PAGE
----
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United States Department of Agriculture

Agricultural Research Service

Research Project: Development of Strategies to Control Anaplasmosis

Location: Animal Diseases Research

Title: Expansion of variant diversity associated with high prevalence of pathogen strain superinfection under conditions of natural transmission

Authors
item Ueti, Massaro
item Tan, Yunbing -
item Broschat, Shira Lynn -
item Castaneda-Ortiz, Elizabeth -
item Camacho-Nuez, Minerva -
item Mosqueda, Juan -
item Scoles, Glen
item Grimes, Matthew -
item Brayton, Kelly -
item Palmer, Guy -

Submitted to: Infection and Immunity
Publication Type: Peer Reviewed Journal
Publication Acceptance Date: May 3, 2012
Publication Date: July 1, 2012
Repository URL: http://iai.asm.org/content/80/7/2354.long
Citation: Ueti, M.W., Tan, Y., Broschat, S., Castaneda-Ortiz, E., Camacho-Nuez, M., Mosqueda, J., Scoles, G.A., Grimes, M., Brayton, K., Palmer, G. 2012. Expansion of variant diversity associated with high prevalence of pathogen strain superinfection under conditions of natural transmission. Infection and Immunity. 80(7):2354-60.

Interpretive Summary: Superinfection occurs when a mammalian host that has already mounted an immune response to a primary strain becomes infected with a second genetically distinct pathogen strain. Successful superinfection would require that the secondary pathogen be antigenically different from the primary pathogen strain, and this occurs when the second strain expresses a unique set of antigenic variants. We tested the hypothesis that the superinfecting strain is antigenically different from the primary strain under natural transmission conditions in both temperate (United States) and tropical (Mexico) regions. In temperate regions single strain infections of Anaplasma marginale predominate, whereas superinfections predominate in tropical regions. Animals with naturally acquired superinfection had a statistically significantly greater number of unique variant sequences as compared to animals either experimentally or naturally infected with single strains. The greater number of unique sequences in superinfected hosts reflected a statistically significant increase in primary structural diversity. The increase in primary structural diversity reflected an increase in combinations of the newly identified hypervariable micro-domains. These observations support the conclusion that strain superinfection is associated with a significant increase in antigenic diversity.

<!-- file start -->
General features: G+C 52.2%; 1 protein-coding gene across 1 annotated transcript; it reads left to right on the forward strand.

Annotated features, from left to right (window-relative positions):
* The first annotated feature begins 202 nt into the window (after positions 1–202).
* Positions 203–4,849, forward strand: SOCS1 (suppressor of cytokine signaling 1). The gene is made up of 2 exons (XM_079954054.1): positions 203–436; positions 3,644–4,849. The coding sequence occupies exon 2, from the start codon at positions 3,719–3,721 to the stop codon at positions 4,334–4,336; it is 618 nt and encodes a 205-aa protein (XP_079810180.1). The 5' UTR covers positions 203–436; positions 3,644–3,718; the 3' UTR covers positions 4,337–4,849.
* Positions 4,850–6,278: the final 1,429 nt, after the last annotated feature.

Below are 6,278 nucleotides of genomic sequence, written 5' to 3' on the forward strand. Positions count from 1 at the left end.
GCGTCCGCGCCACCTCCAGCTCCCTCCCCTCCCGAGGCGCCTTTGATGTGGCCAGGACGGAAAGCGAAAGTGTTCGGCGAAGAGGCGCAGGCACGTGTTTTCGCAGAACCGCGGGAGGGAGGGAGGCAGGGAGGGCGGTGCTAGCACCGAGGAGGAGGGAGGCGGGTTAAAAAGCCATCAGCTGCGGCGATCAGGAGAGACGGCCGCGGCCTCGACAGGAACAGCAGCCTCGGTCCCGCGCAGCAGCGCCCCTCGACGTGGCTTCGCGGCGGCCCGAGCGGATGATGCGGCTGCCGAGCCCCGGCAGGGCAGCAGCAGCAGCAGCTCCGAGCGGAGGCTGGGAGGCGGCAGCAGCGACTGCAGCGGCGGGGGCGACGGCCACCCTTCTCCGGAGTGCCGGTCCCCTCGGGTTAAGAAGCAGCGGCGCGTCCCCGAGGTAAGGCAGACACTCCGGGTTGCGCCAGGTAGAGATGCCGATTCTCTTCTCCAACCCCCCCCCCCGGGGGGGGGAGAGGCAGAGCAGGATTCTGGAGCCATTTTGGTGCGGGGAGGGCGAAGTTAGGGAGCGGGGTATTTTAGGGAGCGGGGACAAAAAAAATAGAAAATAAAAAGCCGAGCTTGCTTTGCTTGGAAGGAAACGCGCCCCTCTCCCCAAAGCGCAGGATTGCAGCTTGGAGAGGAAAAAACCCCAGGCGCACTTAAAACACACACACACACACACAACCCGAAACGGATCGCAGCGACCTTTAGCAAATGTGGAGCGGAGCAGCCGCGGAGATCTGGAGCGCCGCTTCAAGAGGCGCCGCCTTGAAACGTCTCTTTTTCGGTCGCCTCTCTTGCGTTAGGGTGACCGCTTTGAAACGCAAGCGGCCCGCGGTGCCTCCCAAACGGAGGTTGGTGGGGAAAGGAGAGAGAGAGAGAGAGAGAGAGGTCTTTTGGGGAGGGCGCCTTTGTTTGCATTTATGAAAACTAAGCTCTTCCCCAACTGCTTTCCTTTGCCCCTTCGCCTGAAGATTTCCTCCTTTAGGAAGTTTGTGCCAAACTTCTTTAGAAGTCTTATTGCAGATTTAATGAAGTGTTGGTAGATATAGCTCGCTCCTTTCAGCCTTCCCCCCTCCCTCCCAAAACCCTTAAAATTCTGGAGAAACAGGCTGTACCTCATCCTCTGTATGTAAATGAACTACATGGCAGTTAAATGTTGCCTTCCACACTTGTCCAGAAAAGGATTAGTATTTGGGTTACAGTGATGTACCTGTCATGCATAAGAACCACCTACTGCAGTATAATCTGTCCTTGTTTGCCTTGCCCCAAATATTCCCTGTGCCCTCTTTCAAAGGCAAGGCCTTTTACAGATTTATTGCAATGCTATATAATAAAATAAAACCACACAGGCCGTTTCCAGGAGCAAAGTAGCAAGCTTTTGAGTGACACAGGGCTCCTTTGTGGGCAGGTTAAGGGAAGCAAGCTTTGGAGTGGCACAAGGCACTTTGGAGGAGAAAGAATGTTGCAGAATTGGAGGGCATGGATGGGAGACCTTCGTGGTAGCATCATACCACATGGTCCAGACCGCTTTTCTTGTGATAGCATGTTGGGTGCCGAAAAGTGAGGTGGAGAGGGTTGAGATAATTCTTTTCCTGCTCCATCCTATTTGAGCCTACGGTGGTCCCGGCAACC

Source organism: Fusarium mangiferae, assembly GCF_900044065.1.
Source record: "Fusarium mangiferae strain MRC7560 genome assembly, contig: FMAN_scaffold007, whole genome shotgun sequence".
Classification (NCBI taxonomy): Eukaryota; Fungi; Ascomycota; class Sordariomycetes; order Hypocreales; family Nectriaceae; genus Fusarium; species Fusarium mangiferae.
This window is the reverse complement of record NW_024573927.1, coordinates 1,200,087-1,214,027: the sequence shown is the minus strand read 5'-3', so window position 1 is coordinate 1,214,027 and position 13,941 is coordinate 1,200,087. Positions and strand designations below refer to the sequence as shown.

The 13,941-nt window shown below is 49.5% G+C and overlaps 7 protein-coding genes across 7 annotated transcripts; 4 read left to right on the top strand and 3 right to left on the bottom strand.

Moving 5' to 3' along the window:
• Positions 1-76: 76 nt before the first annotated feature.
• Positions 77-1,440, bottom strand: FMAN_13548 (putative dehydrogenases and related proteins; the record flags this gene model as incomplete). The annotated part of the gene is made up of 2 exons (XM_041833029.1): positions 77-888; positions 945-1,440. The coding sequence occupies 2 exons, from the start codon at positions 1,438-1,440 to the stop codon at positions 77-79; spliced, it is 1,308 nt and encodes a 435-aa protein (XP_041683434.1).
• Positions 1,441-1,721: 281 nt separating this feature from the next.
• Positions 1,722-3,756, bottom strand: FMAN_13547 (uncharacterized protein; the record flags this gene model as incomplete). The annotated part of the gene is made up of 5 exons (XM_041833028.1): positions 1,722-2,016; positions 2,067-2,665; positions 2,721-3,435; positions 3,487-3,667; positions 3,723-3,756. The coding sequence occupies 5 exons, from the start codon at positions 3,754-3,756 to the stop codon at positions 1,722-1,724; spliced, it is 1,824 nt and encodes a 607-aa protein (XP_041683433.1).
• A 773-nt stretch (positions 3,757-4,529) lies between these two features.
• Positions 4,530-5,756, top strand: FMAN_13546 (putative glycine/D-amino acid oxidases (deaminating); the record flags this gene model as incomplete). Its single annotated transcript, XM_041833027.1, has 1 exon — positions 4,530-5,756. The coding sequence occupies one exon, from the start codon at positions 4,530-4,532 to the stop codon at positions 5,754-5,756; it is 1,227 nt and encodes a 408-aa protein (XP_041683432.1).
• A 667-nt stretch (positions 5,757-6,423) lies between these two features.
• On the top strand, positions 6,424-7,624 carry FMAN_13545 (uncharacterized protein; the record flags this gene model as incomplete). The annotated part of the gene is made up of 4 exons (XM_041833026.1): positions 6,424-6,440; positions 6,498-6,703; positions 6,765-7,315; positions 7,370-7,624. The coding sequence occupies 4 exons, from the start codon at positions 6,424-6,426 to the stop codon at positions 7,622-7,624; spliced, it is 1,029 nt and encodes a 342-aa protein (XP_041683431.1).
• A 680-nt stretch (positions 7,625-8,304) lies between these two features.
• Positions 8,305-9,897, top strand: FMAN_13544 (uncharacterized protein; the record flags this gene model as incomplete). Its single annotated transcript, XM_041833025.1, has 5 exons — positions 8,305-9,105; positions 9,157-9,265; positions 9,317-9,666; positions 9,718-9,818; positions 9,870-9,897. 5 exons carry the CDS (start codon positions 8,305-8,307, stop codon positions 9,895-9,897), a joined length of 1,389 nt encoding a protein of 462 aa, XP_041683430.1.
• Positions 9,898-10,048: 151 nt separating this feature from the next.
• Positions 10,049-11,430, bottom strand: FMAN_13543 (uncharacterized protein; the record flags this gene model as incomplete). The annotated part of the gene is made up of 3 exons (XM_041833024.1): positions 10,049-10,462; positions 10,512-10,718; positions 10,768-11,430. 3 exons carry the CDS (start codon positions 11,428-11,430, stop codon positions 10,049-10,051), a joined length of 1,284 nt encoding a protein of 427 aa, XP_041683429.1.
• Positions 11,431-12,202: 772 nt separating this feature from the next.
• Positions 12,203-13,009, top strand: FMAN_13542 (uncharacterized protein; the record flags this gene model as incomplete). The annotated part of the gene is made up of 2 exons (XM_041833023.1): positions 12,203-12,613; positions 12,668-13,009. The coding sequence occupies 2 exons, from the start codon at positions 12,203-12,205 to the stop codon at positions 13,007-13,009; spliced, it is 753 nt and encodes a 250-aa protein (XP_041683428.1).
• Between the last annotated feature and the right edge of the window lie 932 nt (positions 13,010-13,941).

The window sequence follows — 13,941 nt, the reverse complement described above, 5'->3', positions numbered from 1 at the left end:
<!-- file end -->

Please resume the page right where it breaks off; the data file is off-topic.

Technical Abstract: Superinfection occurs when a second, genetically distinct strain infects a host that has already mounted an immune response to a primary strain. For antigenically variant pathogens, the primary strain itself expresses a broad diversity of variants over time. Thus successful superinfection would require that the secondary strain express a unique set of variants. We tested this hypothesis under conditions of natural transmission in both temperate and tropical regions where, respectively, single strain infections and strain superinfections of the tick-borne pathogen Anaplasma marginale predominate. Our conclusion that strain superinfection is associated with a significant increase in variant diversity is supported by progressive analysis of variant composition: i) animals with naturally acquired superinfection had a statistically significantly greater number of unique variant sequences as compared to animals either experimentally infected with single strains or infected with a single strain naturally; ii) the greater number of unique sequences reflected a statistically significant increase in primary structural diversity in the superinfected animals; and iii) the increase in primary structural diversity reflected increased combinations of the newly identified hypervariable micro-domains. The role of population immunity in establishing temporal and spatial patterns of infection and disease has been well-established. The results of the present study, which examined strain structure under conditions of natural transmission and population immunity, support that high levels of endemicity also drive pathogen divergence towards greater strain diversity.

Last Modified: 12/17/2014
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